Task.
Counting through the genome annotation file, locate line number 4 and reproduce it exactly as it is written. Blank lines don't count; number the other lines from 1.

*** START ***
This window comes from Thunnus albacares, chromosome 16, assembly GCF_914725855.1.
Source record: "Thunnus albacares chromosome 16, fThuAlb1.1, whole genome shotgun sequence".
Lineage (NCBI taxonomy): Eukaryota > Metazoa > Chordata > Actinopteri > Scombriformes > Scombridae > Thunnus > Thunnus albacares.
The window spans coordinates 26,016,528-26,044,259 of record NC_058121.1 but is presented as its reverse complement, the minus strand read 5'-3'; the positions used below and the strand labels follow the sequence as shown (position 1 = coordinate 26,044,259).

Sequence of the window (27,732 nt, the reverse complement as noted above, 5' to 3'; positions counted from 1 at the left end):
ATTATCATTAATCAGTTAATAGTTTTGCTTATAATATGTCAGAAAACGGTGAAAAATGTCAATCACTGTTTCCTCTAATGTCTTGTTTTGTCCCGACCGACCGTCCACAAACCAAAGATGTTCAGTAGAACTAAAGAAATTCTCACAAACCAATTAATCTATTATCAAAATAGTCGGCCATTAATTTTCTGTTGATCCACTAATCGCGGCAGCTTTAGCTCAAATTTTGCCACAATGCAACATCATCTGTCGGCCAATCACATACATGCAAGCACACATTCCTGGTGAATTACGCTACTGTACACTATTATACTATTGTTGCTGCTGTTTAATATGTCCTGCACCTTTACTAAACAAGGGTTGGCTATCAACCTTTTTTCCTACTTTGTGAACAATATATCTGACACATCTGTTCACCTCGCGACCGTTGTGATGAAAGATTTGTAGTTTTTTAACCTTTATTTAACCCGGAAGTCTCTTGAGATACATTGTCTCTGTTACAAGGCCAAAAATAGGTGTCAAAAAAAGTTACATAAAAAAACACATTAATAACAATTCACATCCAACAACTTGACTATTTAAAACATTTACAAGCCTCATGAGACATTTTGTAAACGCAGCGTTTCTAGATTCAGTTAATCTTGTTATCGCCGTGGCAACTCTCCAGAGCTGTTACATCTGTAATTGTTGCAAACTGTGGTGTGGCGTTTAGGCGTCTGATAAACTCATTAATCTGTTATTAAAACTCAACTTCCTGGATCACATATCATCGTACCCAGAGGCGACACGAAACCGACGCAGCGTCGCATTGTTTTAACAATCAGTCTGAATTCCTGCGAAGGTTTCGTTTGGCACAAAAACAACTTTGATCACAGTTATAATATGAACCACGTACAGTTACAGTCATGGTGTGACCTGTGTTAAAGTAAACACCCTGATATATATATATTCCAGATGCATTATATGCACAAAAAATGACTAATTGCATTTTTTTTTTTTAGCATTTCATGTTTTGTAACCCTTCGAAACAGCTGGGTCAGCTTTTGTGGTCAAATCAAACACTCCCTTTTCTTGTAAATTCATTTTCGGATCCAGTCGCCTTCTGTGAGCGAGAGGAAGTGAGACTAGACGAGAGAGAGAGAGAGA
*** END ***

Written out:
The window spans coordinates 26,016,528-26,044,259 of record NC_058121.1 but is presented as its reverse complement, the minus strand read 5'-3'; the positions used below and the strand labels follow the sequence as shown (position 1 = coordinate 26,044,259).